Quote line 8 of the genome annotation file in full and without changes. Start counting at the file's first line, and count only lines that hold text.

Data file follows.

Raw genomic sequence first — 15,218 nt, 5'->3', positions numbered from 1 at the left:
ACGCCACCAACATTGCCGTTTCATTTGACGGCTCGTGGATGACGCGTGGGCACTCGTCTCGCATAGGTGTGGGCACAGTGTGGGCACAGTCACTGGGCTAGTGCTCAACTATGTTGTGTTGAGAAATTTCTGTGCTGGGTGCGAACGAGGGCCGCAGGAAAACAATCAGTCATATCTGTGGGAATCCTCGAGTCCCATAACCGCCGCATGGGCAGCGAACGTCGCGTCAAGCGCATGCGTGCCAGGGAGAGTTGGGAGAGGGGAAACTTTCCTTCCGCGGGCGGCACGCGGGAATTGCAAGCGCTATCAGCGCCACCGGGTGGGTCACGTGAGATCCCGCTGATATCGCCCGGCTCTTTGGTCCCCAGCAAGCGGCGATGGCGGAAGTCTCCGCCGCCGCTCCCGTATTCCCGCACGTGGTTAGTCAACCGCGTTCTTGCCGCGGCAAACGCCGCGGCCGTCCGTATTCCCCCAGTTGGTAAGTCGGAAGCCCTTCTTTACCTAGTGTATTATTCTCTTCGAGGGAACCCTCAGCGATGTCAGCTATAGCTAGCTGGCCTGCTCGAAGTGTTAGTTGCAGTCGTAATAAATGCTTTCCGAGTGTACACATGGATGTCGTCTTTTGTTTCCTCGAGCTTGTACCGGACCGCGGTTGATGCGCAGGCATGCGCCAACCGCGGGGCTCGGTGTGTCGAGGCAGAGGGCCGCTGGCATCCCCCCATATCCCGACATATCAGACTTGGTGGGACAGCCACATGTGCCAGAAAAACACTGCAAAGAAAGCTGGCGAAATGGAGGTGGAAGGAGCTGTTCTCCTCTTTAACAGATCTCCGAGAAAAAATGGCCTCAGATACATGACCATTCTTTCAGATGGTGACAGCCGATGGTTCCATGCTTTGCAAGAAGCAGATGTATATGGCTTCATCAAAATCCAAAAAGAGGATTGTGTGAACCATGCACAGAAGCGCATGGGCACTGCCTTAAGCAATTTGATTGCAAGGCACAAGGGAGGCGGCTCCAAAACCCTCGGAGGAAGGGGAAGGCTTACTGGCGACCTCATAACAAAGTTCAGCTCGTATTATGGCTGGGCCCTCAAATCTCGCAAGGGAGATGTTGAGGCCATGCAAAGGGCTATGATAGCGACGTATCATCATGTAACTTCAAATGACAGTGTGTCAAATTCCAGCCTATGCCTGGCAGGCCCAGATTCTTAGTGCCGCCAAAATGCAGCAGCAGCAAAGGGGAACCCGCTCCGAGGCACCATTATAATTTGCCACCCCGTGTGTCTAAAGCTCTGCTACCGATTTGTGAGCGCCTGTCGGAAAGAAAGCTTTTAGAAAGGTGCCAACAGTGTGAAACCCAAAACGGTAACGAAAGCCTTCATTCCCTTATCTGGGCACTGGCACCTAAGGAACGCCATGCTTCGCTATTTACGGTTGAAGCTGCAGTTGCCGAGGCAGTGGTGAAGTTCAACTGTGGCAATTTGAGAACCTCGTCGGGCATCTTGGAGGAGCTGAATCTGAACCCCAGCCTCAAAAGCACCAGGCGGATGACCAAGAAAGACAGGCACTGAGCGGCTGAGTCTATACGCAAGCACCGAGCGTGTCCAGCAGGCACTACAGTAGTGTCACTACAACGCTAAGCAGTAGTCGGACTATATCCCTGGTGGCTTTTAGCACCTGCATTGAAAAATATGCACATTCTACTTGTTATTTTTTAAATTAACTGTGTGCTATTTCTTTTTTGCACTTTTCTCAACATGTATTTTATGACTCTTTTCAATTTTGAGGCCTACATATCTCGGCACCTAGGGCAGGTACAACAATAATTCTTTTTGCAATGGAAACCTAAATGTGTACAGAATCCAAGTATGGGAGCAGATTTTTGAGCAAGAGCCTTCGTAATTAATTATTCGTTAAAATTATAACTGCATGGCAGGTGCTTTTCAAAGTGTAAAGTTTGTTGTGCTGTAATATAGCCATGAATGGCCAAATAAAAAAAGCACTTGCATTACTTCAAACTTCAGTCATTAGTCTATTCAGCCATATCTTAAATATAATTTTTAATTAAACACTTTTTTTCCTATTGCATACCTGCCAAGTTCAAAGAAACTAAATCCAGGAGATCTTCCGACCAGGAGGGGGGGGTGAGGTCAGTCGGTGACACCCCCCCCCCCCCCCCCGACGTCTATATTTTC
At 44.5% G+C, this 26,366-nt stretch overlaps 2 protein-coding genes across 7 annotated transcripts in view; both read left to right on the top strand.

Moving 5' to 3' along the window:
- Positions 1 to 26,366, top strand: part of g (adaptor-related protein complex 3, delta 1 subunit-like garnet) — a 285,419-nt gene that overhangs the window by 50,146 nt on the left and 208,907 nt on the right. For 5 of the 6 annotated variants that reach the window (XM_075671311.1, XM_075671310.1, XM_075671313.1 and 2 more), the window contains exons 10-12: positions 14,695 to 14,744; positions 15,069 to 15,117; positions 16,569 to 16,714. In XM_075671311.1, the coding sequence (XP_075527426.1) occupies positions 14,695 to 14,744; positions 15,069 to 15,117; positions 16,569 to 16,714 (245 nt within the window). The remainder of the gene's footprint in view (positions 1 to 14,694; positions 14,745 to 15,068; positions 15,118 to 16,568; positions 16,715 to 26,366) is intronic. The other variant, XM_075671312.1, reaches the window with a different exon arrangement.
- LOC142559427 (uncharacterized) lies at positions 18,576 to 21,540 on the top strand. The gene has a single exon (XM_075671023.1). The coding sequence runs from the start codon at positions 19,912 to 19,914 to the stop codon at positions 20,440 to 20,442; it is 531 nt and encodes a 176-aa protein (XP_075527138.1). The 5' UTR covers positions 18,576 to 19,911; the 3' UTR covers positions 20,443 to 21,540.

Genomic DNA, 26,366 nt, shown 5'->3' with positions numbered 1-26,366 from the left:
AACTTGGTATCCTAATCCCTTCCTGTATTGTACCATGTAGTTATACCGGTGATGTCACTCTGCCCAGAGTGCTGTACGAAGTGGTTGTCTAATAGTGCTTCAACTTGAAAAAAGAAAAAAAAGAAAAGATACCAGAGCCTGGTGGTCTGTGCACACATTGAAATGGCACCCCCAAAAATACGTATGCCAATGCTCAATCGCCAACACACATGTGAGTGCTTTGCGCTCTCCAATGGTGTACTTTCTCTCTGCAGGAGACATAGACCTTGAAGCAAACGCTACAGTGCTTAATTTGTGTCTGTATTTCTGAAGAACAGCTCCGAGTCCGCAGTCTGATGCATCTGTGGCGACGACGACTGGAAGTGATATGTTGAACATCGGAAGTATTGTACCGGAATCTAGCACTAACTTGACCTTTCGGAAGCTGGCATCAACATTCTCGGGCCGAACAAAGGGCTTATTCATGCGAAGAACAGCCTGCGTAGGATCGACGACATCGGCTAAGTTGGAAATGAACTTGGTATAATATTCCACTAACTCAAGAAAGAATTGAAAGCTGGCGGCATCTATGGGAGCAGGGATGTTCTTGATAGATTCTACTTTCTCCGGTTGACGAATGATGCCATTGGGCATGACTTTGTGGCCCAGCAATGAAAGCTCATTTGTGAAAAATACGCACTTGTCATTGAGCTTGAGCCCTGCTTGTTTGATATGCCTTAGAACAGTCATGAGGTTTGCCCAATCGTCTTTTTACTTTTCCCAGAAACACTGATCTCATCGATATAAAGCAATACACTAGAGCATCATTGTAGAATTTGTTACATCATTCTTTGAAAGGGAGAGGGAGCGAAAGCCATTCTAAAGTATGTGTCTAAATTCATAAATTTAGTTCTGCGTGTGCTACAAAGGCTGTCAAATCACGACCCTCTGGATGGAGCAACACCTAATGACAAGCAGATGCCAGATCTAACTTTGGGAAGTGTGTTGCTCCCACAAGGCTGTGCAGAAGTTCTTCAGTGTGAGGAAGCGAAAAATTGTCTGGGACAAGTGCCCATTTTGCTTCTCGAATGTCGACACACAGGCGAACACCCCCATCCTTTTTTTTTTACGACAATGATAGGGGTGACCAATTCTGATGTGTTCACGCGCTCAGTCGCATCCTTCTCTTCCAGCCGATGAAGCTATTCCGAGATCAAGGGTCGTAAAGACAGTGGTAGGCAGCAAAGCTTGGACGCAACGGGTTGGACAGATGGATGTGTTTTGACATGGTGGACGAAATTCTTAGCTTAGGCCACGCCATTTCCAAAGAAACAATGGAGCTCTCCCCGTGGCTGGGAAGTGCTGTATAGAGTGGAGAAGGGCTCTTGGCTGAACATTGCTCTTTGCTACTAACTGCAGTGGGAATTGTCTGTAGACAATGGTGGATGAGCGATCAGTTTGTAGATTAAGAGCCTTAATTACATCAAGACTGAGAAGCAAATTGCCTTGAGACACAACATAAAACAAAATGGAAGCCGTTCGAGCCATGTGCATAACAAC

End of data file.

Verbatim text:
AACTTGGTATCCTAATCCCTTCCTGTATTGTACCATGTAGTTATACCGGTGATGTCACTCTGCCCAGAGTGCTGTACGAAGTGGTTGTCTAATAGTGCTTCAACTTGAAAAAAGAAAAAAAAGAAAAGATACCAGAGCCTGGTGGTCTGTGCACACATTGAAATGGCACCCCCAAAAATACGTATGCCAATGCTCAATCGCCAACACACATGTGAGTGCTTTGCGCTCTCCAATGGTGTACTTTCTCTCTGCAGGAGACATAGACCTTGAAGCAAACGCTACAGTGCTTAATTTGTGTCTGTATTTCTGAAGAACAGCTCCGAGTCCGCAGTCTGATGCATCTGTGGCGACGACGACTGGAAGTGATATGTTGAACATCGGAAGTATTGTACCGGAATCTAGCACTAACTTGACCTTTCGGAAGCTGGCATCAACATTCTCGGGCCGAACAAAGGGCTTATTCATGCGAAGAACAGCCTGCGTAGGATCGACGACATCGGCTAAGTTGGAAATGAACTTGGTATAATATTCCACTAACTCAAGAAAGAATTGAAAGCTGGCGGCATCTATGGGAGCAGGGATGTTCTTGATAGATTCTACTTTCTCCGGTTGACGAATGATGCCATTGGGCATGACTTTGTGGCCCAGCAATGAAAGCTCATTTGTGAAAAATACGCACTTGTCATTGAGCTTGAGCCCTGCTTGTTTGATATGCCTTAGAACAGTCATGAGGTTTGCCCAATCGTCTTTTTACTTTTCCCAGAAACACTGATCTCATCGATATAAAGCAATACACTAGAGCATCATTGTAGAATTTGTTACATCATTCTTTGAAAGGGAGAGGGAGCGAAAGCCATTCTAAAGTATGTGTCTAAATTCATAAATTTAGTTCTGCGTGTGCTACAAAGGCTGTCAAATCACGACCCTCTGGATGGAGCAACACCTAATGACAAGCAGATGCCAGATCTAACTTTGGGAAGTGTGTTGCTCCCACAAGGCTGTGCAGAAGTTCTTCAGTGTGAGGAAGCGAAAAATTGTCTGGGACAAGTGCCCATTTTGCTTCTCGAATGTCGACACACAGGCGAACACCCCCATCCTTTTTTTTTTACGACAATGATAGGGGTGACCAATTCTGATGTGTTCACGCGCTCAGTCGCATCCTTCTCTTCCAGCCGATGAAGCTATTCCGAGATCAAGGGTCGTAAAGACAGTGGTAGGCAGCAAAGCTTGGACGCAACGGGTTGGACAGATGGATGTGTTTTGACATGGTGGACGAAATTCTTAGCTTAGGCCACGCCATTTCCAAAGAAACAATGGAGCTCTCCCCGTGGCTGGGAAGTGCTGTATAGAGTGGAGAAGGGCTCTTGGCTGAACATTGCTCTTTGCTACTAACTGCAGTGGGAATTGTCTGTAGACAATGGTGGATGAGCGATCAGTTTGTAGATTAAGAGCCTTAATTACATCAAGACTGAGAAGCAAATTGCCTTGAGACACAACATAAAACAAAATGGAAGCCGTTCGAGCCATGTGCATAACAAC